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zebrafish (Danio rerio Hamilton; Cyprinidae) has three characterized AhRs (AhR1A, AhR1B, and AhR2) (Karchner et al., 2005), of which AhR2 mediates developmental and cardiac toxicity of PAH in zebrafish (Incardona et al., 2006; Van Tiem and Di Giulio, 2011). AhR activity is regulated by an AhR repressor (AhRR), which is induced by the AhR itself and thus forms a negative feedback loop for AhR regulation (Evans et al., 2005). Zebrafish have two characterized AhRR, AhRR1 and AhRR2 (or AhRRa and AhRRb, respectively), with similar roles: They repress AhR2-dependent transactivation to a similar extent and both modulate aromatic hydrocarbon embryotoxicity (Evans et al., 2005, 2008), although some subfunction partitioning occurred (Jenny et al., 2009). Although CYP1A catalyzes the oxidation of xenobiotic molecules such as PAH, its physiological role is to biotransform endogenous compounds. For example, CYP1A and CYP1C are primarily responsible for the metabolism of the estrogen 17β-estradiol (E2) in zebrafish (Scornaienchi et al., 2010). By competing with E2 for CYP1A binding sites and/or by stimulating CYP1A activity, WSF constituents potentially alter E2 metabolism. While CYP1A is known to be induced by WSF and its constituents, little is known regarding the effects of these compounds on CYP involved in de novo synthesis of steroids and on other steroidogenic enzymes. In addition, the PAH 3-methylcholanthrene (3-MC) was found to exert predominantly estrogenic effects by activating estrogen receptor α (ERα) without binding the receptor, possibly mediated by cross-talk between the AhR and ER pathways (Ohtake et al., 2007; Swedenborg et al., 2012). This may affect ERα-mediated processes such as vitellogenesis in fish liver (Ota et al., 2000). Thus, it was of interest to investigate the effects of WSF on the endocrine system. Simultaneously, there is a need for early warning systems of WSF exposure in aquatic biota. Therefore, in vivo effects of the WSF of artificially weathered North Sea oil were studied on hepatic expression of genes involved in the AhR-CYP1A pathway and in steroidogenesis, and of ER genes in an ecotoxicological model species, the zebrafish.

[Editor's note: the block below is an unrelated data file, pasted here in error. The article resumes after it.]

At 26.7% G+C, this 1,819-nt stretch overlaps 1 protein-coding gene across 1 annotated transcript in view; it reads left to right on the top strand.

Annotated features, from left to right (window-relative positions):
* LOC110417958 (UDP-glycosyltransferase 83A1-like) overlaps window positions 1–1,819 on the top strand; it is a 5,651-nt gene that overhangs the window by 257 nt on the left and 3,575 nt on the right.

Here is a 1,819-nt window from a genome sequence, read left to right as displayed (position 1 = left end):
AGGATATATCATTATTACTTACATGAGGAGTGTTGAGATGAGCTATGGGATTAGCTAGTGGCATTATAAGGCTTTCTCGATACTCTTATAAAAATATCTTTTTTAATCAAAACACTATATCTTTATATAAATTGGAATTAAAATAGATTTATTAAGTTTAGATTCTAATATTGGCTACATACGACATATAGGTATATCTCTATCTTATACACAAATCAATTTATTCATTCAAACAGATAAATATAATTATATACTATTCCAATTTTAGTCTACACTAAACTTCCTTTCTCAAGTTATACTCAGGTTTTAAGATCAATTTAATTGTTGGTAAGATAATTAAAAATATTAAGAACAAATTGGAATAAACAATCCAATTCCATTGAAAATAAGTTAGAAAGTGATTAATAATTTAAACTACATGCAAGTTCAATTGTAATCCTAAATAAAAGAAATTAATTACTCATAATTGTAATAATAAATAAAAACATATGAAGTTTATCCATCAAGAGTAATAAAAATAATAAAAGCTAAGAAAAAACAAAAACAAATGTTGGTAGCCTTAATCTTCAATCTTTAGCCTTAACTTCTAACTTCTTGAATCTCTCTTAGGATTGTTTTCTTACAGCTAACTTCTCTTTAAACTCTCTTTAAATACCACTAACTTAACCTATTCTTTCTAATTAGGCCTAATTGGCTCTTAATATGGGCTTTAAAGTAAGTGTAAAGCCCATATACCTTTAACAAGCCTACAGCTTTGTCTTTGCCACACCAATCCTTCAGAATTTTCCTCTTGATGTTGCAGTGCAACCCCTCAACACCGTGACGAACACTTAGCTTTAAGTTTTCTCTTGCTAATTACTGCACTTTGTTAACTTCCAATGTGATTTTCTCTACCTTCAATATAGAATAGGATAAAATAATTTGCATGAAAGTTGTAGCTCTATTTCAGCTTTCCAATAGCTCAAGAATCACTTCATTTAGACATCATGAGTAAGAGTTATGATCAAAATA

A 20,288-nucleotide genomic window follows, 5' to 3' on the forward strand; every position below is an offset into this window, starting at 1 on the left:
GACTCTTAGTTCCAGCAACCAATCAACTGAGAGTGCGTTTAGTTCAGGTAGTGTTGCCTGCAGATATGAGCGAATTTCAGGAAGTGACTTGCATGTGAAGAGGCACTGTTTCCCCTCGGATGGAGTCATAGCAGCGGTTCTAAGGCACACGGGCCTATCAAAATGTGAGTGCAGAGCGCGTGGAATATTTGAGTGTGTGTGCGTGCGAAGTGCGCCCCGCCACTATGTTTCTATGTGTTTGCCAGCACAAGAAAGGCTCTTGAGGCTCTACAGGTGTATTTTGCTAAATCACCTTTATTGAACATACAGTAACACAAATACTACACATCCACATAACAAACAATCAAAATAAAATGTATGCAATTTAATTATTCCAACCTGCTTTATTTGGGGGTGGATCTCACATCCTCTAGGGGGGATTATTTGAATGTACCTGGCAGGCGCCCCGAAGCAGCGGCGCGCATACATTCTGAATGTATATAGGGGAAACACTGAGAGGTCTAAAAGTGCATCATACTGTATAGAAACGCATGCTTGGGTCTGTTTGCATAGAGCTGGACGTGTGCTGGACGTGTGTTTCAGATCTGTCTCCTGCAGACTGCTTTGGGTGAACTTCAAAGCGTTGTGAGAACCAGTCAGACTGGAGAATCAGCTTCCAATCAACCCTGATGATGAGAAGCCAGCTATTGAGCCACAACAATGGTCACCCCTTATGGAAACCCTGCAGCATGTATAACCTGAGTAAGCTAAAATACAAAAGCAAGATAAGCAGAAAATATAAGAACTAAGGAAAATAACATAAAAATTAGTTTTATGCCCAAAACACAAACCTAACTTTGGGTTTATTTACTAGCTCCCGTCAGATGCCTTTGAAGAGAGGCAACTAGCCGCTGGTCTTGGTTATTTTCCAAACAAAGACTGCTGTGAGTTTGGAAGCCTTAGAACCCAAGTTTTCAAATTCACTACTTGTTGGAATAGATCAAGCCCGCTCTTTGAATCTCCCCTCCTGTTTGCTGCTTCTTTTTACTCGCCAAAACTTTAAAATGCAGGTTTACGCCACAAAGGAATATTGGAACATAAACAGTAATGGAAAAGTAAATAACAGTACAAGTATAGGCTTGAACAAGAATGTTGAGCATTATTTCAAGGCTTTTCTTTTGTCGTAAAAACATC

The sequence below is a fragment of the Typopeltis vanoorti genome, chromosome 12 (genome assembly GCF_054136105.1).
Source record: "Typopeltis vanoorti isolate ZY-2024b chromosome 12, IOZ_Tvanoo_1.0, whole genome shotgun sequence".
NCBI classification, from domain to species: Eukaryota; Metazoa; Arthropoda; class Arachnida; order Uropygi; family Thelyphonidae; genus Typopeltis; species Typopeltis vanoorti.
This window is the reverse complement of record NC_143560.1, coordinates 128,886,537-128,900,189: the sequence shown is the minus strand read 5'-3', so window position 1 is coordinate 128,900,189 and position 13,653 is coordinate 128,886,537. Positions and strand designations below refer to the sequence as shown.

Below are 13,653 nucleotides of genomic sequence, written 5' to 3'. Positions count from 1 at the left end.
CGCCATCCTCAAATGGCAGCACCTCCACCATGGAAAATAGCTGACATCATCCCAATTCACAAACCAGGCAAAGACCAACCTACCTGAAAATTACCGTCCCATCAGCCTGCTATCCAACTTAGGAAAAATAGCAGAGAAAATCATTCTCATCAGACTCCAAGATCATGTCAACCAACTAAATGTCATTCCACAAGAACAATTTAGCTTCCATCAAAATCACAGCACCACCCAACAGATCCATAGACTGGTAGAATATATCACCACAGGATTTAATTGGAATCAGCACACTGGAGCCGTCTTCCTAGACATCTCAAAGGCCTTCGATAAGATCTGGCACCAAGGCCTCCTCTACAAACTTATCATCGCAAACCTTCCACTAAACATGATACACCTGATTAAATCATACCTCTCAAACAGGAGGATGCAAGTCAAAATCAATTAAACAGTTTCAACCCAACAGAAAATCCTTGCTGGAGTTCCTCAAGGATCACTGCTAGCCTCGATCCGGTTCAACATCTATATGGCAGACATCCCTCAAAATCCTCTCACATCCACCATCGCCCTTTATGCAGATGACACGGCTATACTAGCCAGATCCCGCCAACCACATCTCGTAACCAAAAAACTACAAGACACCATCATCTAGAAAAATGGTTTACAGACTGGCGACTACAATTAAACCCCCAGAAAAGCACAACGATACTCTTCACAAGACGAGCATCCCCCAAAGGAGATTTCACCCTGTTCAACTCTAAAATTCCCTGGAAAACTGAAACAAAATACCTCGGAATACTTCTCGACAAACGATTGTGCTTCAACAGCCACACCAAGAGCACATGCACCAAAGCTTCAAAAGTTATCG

METHODS Generation of the Water-Soluble Fraction of Oil Crude oil from the northern part of the North Sea was selected as representative oil for the study. The oil was artificially weathered by heating to 200◦ C to remove volatile compounds (Stiver and Mackay, 1984), and the +200◦ C residue was collected and used for generation of WSF according to Croserf methodology (Aurand and Coelho, 1996): 10-L baked glass bottles were filled with tap water (9.0 L), and oil (225 g) was carefully added onto the surface alongside a glass tube, giving a loading of 1:40 oil:water ratio. To avoid the formation of oil droplets, low-energy magnetic stirring was applied for 72 h before the water phase was siphoned off and used for the experiments.